Digby George Richards was born on 12 September 1940 in the rural central western New South Wales town of Dunedoo. His father, Gordon Forrest Richards, was a rural-based policeman, and his mother was Mona, (née Dennis). His younger brother is Douglas Ryman Richards (born ca. 1944). Gordon was later an oyster farmer in Narooma. Richards attended Narooma Central and Moruya High schools, where he completed his Leaving Certificate. At the age of 17 he travelled to Sydney to work in a large department store.
In August 1958, during a chance meeting at the Nock and Kirbys record bar with already established R'Jays band foundation members, drummer Barry Lewis and guitarist Jon Hayton, Richards was offered the spot, untested, as The R'Jays lead singer. This meeting was fortuitous for all, as the band had already booked a venue for a dance night in two weeks time and unfortunately their then singer had turned out to be somewhat average and had departed the scene. Band practice with Richards started the very next night, he did not disappoint.
The R'Jays played their first dance in August 1958 at Castlecraig Community Hall, with a line-up of Richards, Jon Hayton on lead guitar, Barry Lewis on drums, Ken Conyard on rhythm guitar, Peter Marris on saxophone, and Roger Palfreyman on tea chest bass. They auditioned with Festival Records in 1959 and were the third rock and roll act to be signed to a recording contract; the previous two were Johnny O'Keefe, and Col Joye and the Joy Boys.
During an impromptu chat at channel 9 between TV presenter Brian Henderson and R'Jays band members Barry Lewis and Roger Palfreyman, Henderson took a chance and invited the R'Jays to perform live on "Australian Bandstand". Just one week later, the R'Jays became the first band in Australia to play live on a TV pop music show, Bandstand, and became one of the regular performers. They were also regulars on rival TV show, Six O'Clock Rock. From August 1959 they were the house band on music TV show, Teen Time, which ran on Sydney's ATN-7 until about 1962. In mid-October 1959 they were due to support United States singer, Fabian, on his tour of Australia. However, Richards was hospitalised after a car accident and was unable to tour for months.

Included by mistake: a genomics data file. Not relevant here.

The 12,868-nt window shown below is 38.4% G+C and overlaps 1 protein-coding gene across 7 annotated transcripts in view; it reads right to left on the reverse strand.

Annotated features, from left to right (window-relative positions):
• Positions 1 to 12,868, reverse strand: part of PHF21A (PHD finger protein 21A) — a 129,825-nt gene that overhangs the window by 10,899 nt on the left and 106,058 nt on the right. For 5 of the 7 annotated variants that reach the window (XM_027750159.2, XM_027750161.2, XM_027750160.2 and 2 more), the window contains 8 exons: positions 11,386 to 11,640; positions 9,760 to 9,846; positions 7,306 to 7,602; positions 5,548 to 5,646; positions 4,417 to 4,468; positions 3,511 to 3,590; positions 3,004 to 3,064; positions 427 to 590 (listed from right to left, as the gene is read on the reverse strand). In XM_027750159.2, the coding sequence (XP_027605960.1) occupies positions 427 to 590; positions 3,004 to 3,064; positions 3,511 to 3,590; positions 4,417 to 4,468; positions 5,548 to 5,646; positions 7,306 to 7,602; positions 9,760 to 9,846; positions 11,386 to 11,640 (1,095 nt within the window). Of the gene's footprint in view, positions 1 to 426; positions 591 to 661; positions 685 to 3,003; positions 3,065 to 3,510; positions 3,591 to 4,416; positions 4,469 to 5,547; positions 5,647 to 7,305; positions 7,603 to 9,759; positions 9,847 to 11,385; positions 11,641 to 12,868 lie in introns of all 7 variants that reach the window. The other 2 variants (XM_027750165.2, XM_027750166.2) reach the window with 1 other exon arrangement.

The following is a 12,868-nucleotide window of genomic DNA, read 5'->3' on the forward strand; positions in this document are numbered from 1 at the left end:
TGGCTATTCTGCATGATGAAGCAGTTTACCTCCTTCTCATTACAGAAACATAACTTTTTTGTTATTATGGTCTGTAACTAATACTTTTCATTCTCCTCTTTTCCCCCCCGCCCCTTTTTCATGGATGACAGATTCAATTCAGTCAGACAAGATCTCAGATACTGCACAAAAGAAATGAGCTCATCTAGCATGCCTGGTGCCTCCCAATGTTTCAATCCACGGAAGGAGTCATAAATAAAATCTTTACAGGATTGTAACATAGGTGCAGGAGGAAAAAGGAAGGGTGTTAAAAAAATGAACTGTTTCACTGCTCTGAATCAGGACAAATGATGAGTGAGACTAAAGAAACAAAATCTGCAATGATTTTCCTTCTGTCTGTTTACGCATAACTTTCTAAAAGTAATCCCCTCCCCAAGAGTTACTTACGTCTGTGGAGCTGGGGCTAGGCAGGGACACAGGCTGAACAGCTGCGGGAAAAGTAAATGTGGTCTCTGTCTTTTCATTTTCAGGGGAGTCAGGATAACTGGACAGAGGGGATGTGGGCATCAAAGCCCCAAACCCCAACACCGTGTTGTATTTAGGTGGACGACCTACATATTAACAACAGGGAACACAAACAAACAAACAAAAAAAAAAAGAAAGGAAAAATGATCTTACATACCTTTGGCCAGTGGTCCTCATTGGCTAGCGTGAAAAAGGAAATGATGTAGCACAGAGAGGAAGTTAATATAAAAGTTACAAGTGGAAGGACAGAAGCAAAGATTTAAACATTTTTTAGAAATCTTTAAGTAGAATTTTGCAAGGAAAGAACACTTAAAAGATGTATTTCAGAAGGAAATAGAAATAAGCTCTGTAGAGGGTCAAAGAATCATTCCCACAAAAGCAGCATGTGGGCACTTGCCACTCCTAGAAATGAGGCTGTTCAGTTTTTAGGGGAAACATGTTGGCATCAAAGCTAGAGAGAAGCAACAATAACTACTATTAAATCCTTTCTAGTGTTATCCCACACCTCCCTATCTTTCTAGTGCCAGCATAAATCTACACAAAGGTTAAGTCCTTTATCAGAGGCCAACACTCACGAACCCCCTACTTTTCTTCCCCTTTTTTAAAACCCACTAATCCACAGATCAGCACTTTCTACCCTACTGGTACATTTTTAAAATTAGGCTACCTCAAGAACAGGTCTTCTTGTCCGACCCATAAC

By July 1959 the band had become "Dig Richards and the R'Jays". They released their first single, "I Wanna Love You", which was written by Richards' 15-year-old brother, Douglas. It peaked at No. 8 on the local radio station, 2UE's Top 40 records chart. By that time the line-up was Richards, Hayton, and Lewis with Jay Boogie on piano and Peter Baker on electric bass. The group's second single, "I'm Through", also written by Doug, followed in September and reached the Top 40.
Richards became the first Australian rock and roll artist to record a 12" LP record when Dig Richards was released in November 1959. Australian Women's Weekly's entertainment reporter, Ainslie Baker, felt it had "tunes nicely judged to show off the paces of this young rocker". Richards was backed on most tracks by the R'Jays but on four tracks he used The New Notes. In January 1960 Richards supported a tour by US rocker, Billy "Crash" Craddock, promoted by Lee Gordon. Also that month Richards and the R'Jays issued a single, "(Real Gone) Annie Laurie", on Festival Records' label, Rex. Leon Isackson replaced Lewis on drums in 1959. The group, with Richards, issued three further singles on Rex. In September 1960 they supported visiting US singer-actor, Ricky Nelson. Richards' second solo album, Bad Boy, appeared in November. In the studio, for different tracks, he was backed by the R'Jays, The Crescents, or The Graduates. Richards also released solo singles, "You Gotta Love Me" in December 1960, and "Alice (In Wonderland)", which reached No. 33 in June 1961.
After 1962 Richards became a solo performer and taught himself to play guitar. In August he released an extended play, Dig Richards Gets out of the Groove, with guitar supplied by Douglas. Also that month he formed a commercial venture, All Star Promotions, with fellow pop artists Rob E. G. and Johnny Devlin, which ran teenage dance venues. Richards then undertook two review show tours with Ted Quig to "gain more experience in stage work and comedy sketches". His next single, "Raincoat in the River", reached No. 19 in October 1962. He had a four-week tour of rural areas working as a comedy singing duo with Clarence "Buster" Noble, where "One of the things he taught me was facial expression". In December Richards took the lead role in the musical theatre production of Melody Fair at the Elizabethan Theatre, Sydney. He followed with singing and dancing lessons.